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Published On: Thu, Feb 20th, 2014

Small Yet Global: The New Industrial Revolution in America

Twenty years ago, a small, mom-and-pop, business could easily be outcompeted by a large multi-national corporation. Some argue that that’s still true today, though it’s much less certain thanks in large part to technology. Yes, technology, and it’s not just some vague notion of “the Internet” either.

The Apple Computer changed technology forever, photo Apple Computer 1 for sale Sotheby's

The Apple Computer changed technology forever, photo Apple Computer 1 for sale Sotheby’s

The Personal Computer Revolution

In the early days of computing, IBM was the leader. But, when a young man from Stanford decided he’d reinvent the computer, a revolution was born. Steve Jobs, Steve Wozniak, and their team of computer nerds created Apple, and a line of Macintosh computers that ended up transforming the world. Sure, Microsoft was making software at that time, but they were also selling a lot of Apple’s software.

In fact, at one point, Bill Gates’ company made nearly half of its revenues from Apple’s product line. Pretty incredible, right? When the personal computer became affordable enough for everyone to own, more and more people started to buy it. Suddenly, it was no longer a hobby. It was a personal productivity tool. School papers were being written on it. People were using it to make posters, newsletter, and do spreadsheets and analysis.

Yes, It’s Also The Internet

When the Internet (and access to it) became more widespread, companies like It Straps On, Inc could finally have a voice among other large steel producers and manufacturing plants. The Internet is the great equalizer, making mom-and-pop shops larger than they really are.

Public domain photo/ Bergsten

Public domain photo/ Bergsten

It helped to push niche industries and businesses to the forefront. All of the sudden, General Mills, and Tyco weren’t the only kids on the block. Small companies could reach out, be found, and yet still remain “local” and small.

The Internet also did something that, until that point, had never been done – it brought people together, creating communities in a virtual reality. At first, the web was populated with usenet groups. But, as time went on, the web became more and more a place to conduct business. It was like having a neighbourhood shop right near you, even when they were hundreds of miles away.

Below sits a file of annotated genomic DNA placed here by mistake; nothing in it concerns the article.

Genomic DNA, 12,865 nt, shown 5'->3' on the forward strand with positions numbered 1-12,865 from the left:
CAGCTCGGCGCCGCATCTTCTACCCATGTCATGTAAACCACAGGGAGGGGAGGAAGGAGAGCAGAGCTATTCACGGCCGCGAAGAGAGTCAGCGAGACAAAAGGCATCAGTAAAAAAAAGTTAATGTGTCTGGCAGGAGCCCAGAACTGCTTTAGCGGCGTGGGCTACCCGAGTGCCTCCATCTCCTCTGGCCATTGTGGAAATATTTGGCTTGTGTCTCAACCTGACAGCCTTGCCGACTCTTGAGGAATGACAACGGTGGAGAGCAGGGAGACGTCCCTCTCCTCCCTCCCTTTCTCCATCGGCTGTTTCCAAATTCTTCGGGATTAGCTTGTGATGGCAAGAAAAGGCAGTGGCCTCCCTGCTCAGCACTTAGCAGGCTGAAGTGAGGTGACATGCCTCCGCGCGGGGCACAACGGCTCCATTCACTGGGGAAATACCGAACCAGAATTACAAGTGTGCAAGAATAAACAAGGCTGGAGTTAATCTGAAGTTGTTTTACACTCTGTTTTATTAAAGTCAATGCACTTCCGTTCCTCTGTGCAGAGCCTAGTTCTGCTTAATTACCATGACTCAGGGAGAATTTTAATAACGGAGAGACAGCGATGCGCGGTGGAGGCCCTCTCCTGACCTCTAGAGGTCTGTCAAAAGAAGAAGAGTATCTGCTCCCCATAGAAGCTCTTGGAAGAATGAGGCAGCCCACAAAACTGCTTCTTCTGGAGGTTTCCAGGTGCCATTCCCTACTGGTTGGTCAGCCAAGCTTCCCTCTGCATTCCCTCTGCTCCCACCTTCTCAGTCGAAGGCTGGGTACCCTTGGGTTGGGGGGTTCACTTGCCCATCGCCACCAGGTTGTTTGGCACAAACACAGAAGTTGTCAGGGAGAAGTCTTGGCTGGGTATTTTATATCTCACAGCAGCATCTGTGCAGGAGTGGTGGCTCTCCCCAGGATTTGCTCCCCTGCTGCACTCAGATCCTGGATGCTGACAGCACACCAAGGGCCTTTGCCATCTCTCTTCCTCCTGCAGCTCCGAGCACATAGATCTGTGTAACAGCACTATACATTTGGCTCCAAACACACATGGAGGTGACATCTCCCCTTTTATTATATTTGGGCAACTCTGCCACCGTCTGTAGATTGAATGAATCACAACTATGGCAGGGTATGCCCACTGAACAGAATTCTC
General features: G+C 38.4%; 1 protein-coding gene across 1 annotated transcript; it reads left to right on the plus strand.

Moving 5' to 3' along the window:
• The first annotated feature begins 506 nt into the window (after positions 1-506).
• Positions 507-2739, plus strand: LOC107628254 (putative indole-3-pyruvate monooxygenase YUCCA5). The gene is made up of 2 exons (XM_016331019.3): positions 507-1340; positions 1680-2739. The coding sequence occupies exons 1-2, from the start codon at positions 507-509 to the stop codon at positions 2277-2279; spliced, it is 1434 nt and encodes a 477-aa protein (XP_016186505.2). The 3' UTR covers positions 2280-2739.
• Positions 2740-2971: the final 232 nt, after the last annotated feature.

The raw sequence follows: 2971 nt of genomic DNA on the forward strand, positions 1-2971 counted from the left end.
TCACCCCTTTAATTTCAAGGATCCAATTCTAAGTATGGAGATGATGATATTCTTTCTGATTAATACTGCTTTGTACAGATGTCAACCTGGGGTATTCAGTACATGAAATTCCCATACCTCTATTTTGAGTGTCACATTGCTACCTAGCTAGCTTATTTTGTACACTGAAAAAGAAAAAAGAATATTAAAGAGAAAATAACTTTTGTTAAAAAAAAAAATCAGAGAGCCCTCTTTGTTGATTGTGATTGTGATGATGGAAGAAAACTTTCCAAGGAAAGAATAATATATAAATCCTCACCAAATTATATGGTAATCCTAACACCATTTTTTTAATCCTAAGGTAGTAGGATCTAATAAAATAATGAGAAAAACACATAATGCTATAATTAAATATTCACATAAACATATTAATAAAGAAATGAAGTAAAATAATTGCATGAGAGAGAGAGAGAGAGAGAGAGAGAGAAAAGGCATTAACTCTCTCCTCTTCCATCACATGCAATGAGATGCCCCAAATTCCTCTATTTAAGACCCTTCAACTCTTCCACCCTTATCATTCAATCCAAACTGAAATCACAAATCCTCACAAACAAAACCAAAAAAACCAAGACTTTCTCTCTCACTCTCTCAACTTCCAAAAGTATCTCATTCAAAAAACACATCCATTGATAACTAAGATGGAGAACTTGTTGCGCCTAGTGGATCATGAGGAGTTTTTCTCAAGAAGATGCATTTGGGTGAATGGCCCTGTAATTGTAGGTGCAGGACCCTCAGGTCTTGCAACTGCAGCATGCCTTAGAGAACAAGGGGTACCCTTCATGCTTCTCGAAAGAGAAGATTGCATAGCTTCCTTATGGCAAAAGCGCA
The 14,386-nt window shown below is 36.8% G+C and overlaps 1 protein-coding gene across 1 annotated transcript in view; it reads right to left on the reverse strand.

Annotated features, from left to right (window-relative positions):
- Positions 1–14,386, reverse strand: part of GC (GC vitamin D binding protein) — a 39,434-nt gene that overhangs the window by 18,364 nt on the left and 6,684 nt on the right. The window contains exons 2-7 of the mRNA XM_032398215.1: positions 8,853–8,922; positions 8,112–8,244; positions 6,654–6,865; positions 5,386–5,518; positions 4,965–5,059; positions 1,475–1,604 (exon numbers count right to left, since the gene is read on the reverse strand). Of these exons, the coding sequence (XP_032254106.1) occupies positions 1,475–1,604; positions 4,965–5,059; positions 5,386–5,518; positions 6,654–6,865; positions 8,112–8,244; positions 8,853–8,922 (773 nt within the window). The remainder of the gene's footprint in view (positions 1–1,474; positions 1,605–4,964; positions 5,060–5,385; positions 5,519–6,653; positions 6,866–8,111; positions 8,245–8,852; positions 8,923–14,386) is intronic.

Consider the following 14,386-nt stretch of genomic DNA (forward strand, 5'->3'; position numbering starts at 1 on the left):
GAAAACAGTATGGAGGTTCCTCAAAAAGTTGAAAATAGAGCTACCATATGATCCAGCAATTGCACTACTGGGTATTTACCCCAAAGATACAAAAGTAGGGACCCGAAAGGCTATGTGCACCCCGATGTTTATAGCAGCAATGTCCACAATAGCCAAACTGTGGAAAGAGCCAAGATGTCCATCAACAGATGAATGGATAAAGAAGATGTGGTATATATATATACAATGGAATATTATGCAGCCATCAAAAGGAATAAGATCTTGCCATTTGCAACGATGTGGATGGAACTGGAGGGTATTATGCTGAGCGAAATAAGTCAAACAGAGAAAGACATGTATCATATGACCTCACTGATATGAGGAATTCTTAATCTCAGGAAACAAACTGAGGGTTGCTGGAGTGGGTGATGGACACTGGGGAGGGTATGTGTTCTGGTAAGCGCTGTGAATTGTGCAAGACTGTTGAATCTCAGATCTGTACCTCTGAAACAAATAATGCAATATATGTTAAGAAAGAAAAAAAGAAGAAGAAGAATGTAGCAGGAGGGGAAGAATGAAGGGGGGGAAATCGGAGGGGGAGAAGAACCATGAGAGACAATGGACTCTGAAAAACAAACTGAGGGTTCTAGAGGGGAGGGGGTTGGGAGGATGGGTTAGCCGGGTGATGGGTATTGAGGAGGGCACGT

A one-man operation could now run his business like he was a multinational corporation. Outsourcing became easier, freelancing became a viable full-time position and was streamlined through online marketplaces – concentrating contractors – and POS terminals were slowly replaced by online ecommerce solutions.

3D Printing

The newest technological advance puts manufacturing – long considered an important cornerstone of the U.S. economy – in the hands of practically anyone. It’s been called the 3D printing or manufacturing revolution. Basically, printers that are capable of printing anything, from shirts to automobile parts and even firearms and possibly food (in the future) will change how manufacturing is done.

Outsourcing to countries like China and India may become a thing of the past as manufacturing costs plummet to zero, machines take over former human-labor jobs, and manufacturing returns home.

Labor is notoriously expensive in western countries, which is why it’s often outsourced to poor countries – the standard and cost of living is very low in Vietnam, for example.

Yet, with 3D printing, even third-world countries won’t be able to compete.

The Future

The future definitely looks bright for manufacturing. As 3D printing improves, prices for printers will drop, more companies will replace current machines for automated printers, and manual labor will shrink. But, this will be an opportunity for those newly unemployed, not a death sentence. Sure, new educational initiatives will need to take place but, in the end, everyone will be better off.

Manufacturing will be decentralized, consumer choice will drive markets, and it will be the greatest revolution since the invention of the printing press, and for the same reasons.

Guest Author

Brett Ellison is passionate about the economy. He uses his years of experience studying economic health to write about current changes and trends across industries.

 

About the Author

- Outside contributors to the Dispatch are always welcome to offer their unique voices, contradictory opinions or presentation of information not included on the site.

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